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Aerial Surveillance for Power Producer

How remotely operated aerial vehicles are changing the view of power and utility inspections

ROAVs provide close up inspections of hard-to-reach live assets
ROAVs provide close up inspections of hard-to-reach live assets
Credit: Cyberhawk


The use of remotely operated aerial vehicles for asset inspections is becoming increasingly widespread in the utilities sector, writes Sally Wallis
Also known as drones, the advantages of remotely operated aerial vehicles (ROAVs) for improved safety, accuracy and cost are being quickly recognized by the power industry.

The superior inspection method does have its drawbacks, however: ROAV technology produces significant volumes of high resolution image data, volumes that are simply too large for the IT capacities of most utility companies. Another concern has been the ability to analyze the collected data in an intelligent and user-friendly manner, so that usable information is produced for decision-making purposes, rather than an overwhelming amount of ‘dumb’ raw data.

In response to these challenges, Scottish remote aerial inspection company Cyberhawk Innovations has introduced a new way of delivering results to customers. The company has developed an end-to-end tower inspection solution coupled with a cloud-based asset management software called iHawk.

Established in 2008, Cyberhawk created the ROAV inspection industry by combining ROAVs, highly-skilled pilots and engineering experts to provide close-up inspections of hard-to-reach live assets. The firm has gone on to conduct surveys on power stations, wind farms, oil and gas sites and electricity networks throughout Europe, the Middle East and Asia.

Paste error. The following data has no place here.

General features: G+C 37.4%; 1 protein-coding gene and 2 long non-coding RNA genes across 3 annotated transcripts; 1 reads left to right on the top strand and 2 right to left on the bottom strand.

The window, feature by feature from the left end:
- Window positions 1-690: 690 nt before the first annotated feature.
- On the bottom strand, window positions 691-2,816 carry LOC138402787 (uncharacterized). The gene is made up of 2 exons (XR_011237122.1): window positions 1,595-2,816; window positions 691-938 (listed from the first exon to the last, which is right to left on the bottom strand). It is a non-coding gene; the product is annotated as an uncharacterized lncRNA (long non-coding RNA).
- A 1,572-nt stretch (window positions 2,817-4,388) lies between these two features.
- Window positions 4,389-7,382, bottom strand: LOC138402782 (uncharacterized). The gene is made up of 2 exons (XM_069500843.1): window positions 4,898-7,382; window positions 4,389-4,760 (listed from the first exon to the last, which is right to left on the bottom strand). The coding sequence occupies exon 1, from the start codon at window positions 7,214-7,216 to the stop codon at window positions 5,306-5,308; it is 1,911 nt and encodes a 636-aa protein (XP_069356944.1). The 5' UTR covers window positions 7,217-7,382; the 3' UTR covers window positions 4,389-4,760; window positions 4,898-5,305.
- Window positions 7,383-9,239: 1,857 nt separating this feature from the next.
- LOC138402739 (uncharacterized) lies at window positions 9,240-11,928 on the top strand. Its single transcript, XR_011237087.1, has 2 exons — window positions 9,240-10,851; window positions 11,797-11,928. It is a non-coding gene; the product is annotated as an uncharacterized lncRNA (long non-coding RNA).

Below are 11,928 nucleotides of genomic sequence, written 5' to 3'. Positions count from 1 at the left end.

Tower inspection

Developed in accordance with each client’s requirements, iHawk can be accessed on any device with an internet connection and web browser, providing an easy-to-use and intuitive approach to managing inspection and survey data.

Cyberhawk has also developed an end-to-end solution for the inspection of transmission and distribution towers. The process starts by creating a defect standard manual that is pre-agreed with the client. This is then used to create a detailed ground and air data collection plan that ensures every tower is inspected consistently. The inspection is then completed on-site by inspection engineers and pilots. Back in the office, this data is categorized using bespoke software and a governance process using Cyberhawk’s industry expert.

Reporting on towers is presented in the form of a ‘traffic light’ condition rating matrix, which highlights the condition of each part of the structure.

Clicking through each traffic light or tower pin allows the operator to view the actual images behind the condition rating, which can also be output to Excel.

This traffic light system creates a condition matrix for any inspected power line, allowing an instant visual representation of asset health with the ability to easily identify common problems in both components and towers. Historical information can also be accessed and reviewed so that the condition of individual components can be seen over time, providing a major advantage for documenting rates of change.

The ROAV inspection method and the iHawk platform thus combine to provide a high quality photographic record of each tower’s condition, together with accurate defect classification.